Thomas Adès is a phenominal musician. The depth of his musical intelligence and power of his insight are impossible to miss. They knocks you down, jumps up and down on your chest, and spit in your eye, and it’s enthralling. The performances of the Beethoven Eighth Symphony and the Prokofiev Classical Symphony which began and ended, respectively, the Prom concert on August 15, on which he conducted the Britten Sinfonia, were both dazzling and incredible satisfying as musical experiences. Given all of that, I would very much like to like his music, and I’ve tried, but, to use a phrase in circulation in American politics these days, I’m not there yet. Certainly not with Lieux retrouvés, the work for ‘cello and orchestra, in which he and the orchestra were joined by Steven Isserlis, which received its UK premiere on this concert. Originally written as a ‘cello sonata in 2009, it was orchestrated early in 2016. As one would expect, the musical means brought into play are at the very least impressive, and there’s nothing lacking in its production. But there is a certain sameness to the movements which apparently are meant to be varied, and the profile of the material is a little flat and indistinguishable from one movement to the next, and not terribly distinguished. Even the deliberately ungainly cancan that concludes the work isn’t that much different really from the evocation of mountains (or of mountain climbing, considering the difficulty of it), or even the (visionary?) fields… Francisco Coll’s Four Iberian Miniatures, for violin and orchestra, with Augustin Hadelich as the soloist, also has technique and polish to spare, as well as color, both orchestral and geographical. It’s faultless, and ultimately not as much fun as it tries to be.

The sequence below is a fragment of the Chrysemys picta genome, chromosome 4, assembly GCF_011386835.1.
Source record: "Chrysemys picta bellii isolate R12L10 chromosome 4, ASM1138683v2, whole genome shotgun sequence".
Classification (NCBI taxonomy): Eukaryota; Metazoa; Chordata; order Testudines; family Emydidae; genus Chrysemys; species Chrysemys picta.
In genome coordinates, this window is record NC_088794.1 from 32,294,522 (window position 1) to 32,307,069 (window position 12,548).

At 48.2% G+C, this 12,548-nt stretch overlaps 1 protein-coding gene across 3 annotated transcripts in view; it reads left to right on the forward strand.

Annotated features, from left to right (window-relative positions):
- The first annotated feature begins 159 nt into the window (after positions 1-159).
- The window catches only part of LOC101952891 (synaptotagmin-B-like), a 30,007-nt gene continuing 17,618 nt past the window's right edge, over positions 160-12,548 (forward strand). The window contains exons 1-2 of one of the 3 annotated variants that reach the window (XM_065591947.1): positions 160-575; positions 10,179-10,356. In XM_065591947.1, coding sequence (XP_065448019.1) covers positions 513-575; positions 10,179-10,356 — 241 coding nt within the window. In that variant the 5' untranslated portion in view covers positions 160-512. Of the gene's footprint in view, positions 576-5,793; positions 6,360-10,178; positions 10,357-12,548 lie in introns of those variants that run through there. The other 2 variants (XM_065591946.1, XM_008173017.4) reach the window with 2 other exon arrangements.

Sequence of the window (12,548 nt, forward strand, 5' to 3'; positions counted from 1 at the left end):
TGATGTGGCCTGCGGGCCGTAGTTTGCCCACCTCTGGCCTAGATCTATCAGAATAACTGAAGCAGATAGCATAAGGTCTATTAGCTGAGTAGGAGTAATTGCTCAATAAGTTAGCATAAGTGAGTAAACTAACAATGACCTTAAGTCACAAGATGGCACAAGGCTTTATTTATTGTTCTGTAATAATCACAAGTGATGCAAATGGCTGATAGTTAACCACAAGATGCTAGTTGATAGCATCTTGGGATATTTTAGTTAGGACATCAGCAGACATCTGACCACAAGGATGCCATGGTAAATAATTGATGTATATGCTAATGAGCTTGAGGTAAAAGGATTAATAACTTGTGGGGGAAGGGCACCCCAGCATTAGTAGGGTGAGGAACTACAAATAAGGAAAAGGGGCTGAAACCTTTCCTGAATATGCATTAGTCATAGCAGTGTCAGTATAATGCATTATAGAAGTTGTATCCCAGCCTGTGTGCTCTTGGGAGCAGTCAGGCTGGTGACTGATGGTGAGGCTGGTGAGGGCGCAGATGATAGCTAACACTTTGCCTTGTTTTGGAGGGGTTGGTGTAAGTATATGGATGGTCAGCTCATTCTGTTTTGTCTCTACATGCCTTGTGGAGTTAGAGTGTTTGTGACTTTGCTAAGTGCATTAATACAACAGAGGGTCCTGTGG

The Prom presented on August 16 by the Hallé Orchestra, conducted by Sir Mark Elder, included the first London performance of Berceuse for Dresden by Colin Matthews, in which they were joined by ‘cellist Leonard Elschenbroich. The work, which is a sort of one movement ‘cello concerto, was commissioned to commemorate the rebuilding and reconsecration in 2005 of the Frauenkirche in Dresden, which had been destroyed by Allied bombing in February or 1945. Its material, both melodic and harmonic, is based on the sounds of the eight bells in the church. The ‘cello plays, almost continually, an impassioned and soaring line, under and around which swirls an increasing animated and accelerating texture which eventually culminates in a recording of the bells themselves. Especially in the Albert Hall, where there were coming from all directions, this was extremely effective and affecting. The Matthews and the Berlioz Overture to King Lear were the first half of a concert which concluded with Das Lier von der Erde by Mahler (whose first movement was presented in a reorchestration by Matthews–trying to keep the orchestra from covering up the tenor; there is some conjecture that Mahler would have done some tinkering with it had he lived to hear the piece). I found myself wondering how bad a performance would have to be before the piece would not have its overwhelming effect. This was a very very fine performance, so there was no finding out about that question this time. The excellent soloists were Alice Coote, mezzo-soprano, and Gregory Kunde, tenor.